Van Morrison is 70 today, and I’m listening to his birthday concert, live on the radio from Cyprus Avenue in Belfast. Yes, it’s that Cyprus Avenue, where he made us all, no matter how far away, imagine how it would feel to be caught one more time.
The last time I saw him was at the Albert Hall six years ago, when he performed Astral Weeks with a band including Jay Berliner, who played guitar on the original 1968 recording, and the cellist Terry Adams, a much-admired member of his Caledonia Soul Orchestra in 1973. It was an excellent concert (as it needed to be, given the price he was charging for tickets), and later it was possible to relive it with the album recorded live at the Hollywood Bowl, although nothing could replace the soul-baring tension of the original.
The first time I saw him was at Fillmore East, New York, in April 1970, a few weeks after the release of Moondance, with the tight little band that had recorded it, including John Platania on guitar and Jack Schroer on saxophones. He was utterly brilliant, and I seem to remember that he kept his eyes tightly closed throughout the set. Most of the songs were from the new album, but he also did a wonderful version of “Cyprus Avenue” which led Geoffrey Cannon to describe him (in the Guardian) as “bursting with his adolescent passions, now past, stuttering in his need to understand the urgency of sexual desire, and of visions of beauty.”
I was at Birmingham Town Hall in 1973 for his triumphant return to Britain after a seven-year absence. That was the Caledonia Soul Orchestra tour, which climaxed with an electrifying gig at the Rainbow in London (partly commemorated in the great live double album titled It’s Too Late to Stop Now). The gig I wish I’d been to was the ones at the Masonic Auditorium in San Francisco and the Mystic Theatre in Petaluma, California, in 1994, captured as A Night in San Francisco, featuring John Lee Hooker, Junior Wells, Jimmy Witherspoon, Candy Dulfer, and Georgie Fame on Hammond B3. In the medleys of “Moondance” / “My Funny Valentine” and “In the Garden” / “You Send Me” / “Allegheny”, Van is at his very best.
In Belfast this afternoon — via BBC Radio Ulster, upon whose producers and engineers may a thousand blessings fall — he’s just done “Moondance”, “Born to Sing” with Chris Farlowe, an utterly beautiful “Sometimes I Feel Like a Motherless Child”, and an ultra-cool medley of “Baby Please Don’t Go”, “Parchman Farm” and Slim Harpo’s “Don’t Start Cryin’ Now”, which was Them’s first single in 1964, when Van was 19. Maybe if I cross my fingers and hold my breath he’ll do “Vanlose Stairway”, about a girl in Copenhagen, with its great opening lines: “Send me your picture… send me your pillow….” But it’s his birthday. He can do what he wants.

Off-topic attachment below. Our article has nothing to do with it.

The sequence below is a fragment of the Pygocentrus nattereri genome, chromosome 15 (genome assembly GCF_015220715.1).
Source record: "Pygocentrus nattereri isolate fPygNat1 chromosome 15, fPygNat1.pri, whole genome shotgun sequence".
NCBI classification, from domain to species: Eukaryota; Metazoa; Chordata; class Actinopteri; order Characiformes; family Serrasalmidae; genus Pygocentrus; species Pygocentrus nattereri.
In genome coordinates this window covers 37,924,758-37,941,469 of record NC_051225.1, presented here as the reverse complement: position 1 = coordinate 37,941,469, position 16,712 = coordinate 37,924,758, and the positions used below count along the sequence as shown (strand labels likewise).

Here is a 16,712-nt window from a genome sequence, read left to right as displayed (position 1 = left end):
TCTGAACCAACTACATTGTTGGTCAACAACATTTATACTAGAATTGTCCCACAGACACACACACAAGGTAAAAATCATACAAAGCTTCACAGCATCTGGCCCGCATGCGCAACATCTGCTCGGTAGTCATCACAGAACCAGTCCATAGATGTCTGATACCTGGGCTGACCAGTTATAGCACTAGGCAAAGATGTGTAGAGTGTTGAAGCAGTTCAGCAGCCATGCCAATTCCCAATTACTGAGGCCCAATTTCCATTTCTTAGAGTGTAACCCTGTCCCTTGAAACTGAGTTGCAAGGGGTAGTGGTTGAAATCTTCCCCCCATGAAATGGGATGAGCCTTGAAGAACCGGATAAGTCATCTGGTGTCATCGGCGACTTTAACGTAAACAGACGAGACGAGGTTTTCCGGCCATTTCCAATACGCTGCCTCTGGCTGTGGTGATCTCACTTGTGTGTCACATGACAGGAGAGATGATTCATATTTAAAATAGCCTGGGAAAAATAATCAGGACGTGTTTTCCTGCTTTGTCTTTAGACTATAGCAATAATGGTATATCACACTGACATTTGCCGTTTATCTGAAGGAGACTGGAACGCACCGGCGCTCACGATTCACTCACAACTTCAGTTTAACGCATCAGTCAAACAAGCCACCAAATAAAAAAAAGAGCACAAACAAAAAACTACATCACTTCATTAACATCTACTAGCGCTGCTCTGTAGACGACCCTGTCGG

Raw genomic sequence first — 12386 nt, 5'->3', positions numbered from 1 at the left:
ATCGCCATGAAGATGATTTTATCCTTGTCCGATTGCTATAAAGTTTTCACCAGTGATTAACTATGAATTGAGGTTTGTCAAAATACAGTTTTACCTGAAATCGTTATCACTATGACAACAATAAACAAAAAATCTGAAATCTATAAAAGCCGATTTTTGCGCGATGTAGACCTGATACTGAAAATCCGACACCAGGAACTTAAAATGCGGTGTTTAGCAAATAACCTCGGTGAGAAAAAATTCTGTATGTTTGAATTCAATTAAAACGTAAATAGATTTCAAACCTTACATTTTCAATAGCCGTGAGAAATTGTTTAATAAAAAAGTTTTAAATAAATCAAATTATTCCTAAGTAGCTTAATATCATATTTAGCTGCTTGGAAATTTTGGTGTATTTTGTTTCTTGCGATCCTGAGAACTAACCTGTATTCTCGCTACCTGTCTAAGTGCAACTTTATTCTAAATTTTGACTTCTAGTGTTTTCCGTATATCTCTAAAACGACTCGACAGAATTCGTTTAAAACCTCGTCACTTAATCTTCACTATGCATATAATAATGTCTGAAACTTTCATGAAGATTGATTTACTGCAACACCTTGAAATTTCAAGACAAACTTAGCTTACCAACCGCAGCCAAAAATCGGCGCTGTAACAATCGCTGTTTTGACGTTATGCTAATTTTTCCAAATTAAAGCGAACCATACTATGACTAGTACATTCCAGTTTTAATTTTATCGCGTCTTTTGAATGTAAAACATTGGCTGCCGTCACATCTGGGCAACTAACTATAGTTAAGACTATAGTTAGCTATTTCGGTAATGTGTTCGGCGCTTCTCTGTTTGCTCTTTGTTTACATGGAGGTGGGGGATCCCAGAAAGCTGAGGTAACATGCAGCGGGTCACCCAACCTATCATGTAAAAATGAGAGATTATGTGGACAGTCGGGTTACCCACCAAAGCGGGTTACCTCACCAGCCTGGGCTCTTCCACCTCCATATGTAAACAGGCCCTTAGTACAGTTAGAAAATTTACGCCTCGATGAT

* The photograph is from irishrocknrollmuseum.com
A friend of mine was in the Van Band back in 1994 when they did the live album A Night In San Francisco. The band then took it into the studio for repairs, a la the Springsteen five LP box set. There were so many repairs and they were so long in the studio fixing this live album Van The Man was heard to comment, “…a night in San Francisco…yeah, and a month in the studio!”.
I think I’m rather sorry you chose to share that, Sid…
Van is not only a great writer and performer, he’s also a great Bandleader, perhaps a characteristic not too common in rock music. He picks good musicians and used them well. His live albums (especially Too Late To Stop Now, Live At The Grand Opera House Belfast and One Night In San Francisco) are all quite different in feel, yet all feature great bands and great performances.
It may have been an album launch, but I’m pretty sure it was the post-gig party for the Rainbow show at the White Elephant on the River, where someone from Warners told me the party cost more than the total royalties Van had earned.
One of my top three or four gigs ever.